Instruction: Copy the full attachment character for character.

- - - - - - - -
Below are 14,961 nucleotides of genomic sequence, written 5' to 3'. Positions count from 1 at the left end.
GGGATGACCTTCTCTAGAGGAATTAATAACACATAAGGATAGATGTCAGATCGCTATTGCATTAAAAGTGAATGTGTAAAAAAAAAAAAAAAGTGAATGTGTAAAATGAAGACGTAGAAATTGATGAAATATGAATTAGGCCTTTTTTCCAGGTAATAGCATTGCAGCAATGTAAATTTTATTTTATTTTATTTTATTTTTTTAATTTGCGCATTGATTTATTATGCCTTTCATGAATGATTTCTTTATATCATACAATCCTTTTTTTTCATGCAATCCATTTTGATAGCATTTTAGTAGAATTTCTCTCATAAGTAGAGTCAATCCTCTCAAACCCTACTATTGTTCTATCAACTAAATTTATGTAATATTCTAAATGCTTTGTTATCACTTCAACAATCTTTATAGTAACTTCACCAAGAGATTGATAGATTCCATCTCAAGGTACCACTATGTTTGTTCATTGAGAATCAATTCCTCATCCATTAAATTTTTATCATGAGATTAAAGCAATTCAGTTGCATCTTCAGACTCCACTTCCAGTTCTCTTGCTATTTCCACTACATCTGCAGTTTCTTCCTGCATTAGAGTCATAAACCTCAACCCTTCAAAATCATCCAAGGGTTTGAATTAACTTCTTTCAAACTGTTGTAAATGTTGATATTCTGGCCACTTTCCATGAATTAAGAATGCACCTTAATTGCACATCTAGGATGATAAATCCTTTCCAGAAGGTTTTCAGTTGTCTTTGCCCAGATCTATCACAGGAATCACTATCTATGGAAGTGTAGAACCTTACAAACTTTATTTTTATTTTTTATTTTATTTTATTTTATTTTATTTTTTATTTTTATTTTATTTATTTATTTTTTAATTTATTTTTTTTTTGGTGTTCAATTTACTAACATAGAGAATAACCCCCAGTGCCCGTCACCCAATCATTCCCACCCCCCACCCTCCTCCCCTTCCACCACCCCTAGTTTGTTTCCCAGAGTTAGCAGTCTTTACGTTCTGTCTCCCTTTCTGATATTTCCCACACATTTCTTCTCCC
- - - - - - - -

Below are 14,961 nucleotides of genomic sequence, written 5' to 3'. Positions count from 1 at the left end.
GGGATGACCTTCTCTAGAGGAATTAATAACACATAAGGATAGATGTCAGATCGCTATTGCATTAAAAGTGAATGTGTAAAAAAAAAAAAAAAGTGAATGTGTAAAATGAAGACGTAGAAATTGATGAAATATGAATTAGGCCTTTTTTCCAGGTAATAGCATTGCAGCAATGTAAATTTTATTTTATTTTATTTTATTTTTTTAATTTGCGCATTGATTTATTATGCCTTTCATGAATGATTTCTTTATATCATACAATCCTTTTTTTTCATGCAATCCATTTTGATAGCATTTTAGTAGAATTTCTCTCATAAGTAGAGTCAATCCTCTCAAACCCTACTATTGTTCTATCAACTAAATTTATGTAATATTCTAAATGCTTTGTTATCACTTCAACAATCTTTATAGTAACTTCACCAAGAGATTGATAGATTCCATCTCAAGGTACCACTATGTTTGTTCATTGAGAATCAATTCCTCATCCATTAAATTTTTATCATGAGATTAAAGCAATTCAGTTGCATCTTCAGACTCCACTTCCAGTTCTCTTGCTATTTCCACTACATCTGCAGTTTCTTCCTGCATTAGAGTCATAAACCTCAACCCTTCAAAATCATCCAAGGGTTTGAATTAACTTCTTTCAAACTGTTGTAAATGTTGATATTCTGGCCACTTTCCATGAATTAAGAATGCACCTTAATTGCACATCTAGGATGATAAATCCTTTCCAGAAGGTTTTCAGTTGTCTTTGCCCAGATCTATCACAGGAATCACTATCTATGGAAGTGTAGAACCTTACAAACTTTATTTTTATTTTTTATTTTATTTTATTTTATTTTATTTTTTATTTTTATTTTATTTATTTATTTTTTAATTTATTTTTTTTTTGGTGTTCAATTTACTAACATAGAGAATAACCCCCAGTGCCCGTCACCCAATCATTCCCACCCCCCACCCTCCTCCCCTTCCACCACCCCTAGTTTGTTTCCCAGAGTTAGCAGTCTTTACGTTCTGTCTCCCTTTCTGATATTTCCCACACATTTCTTCTCCC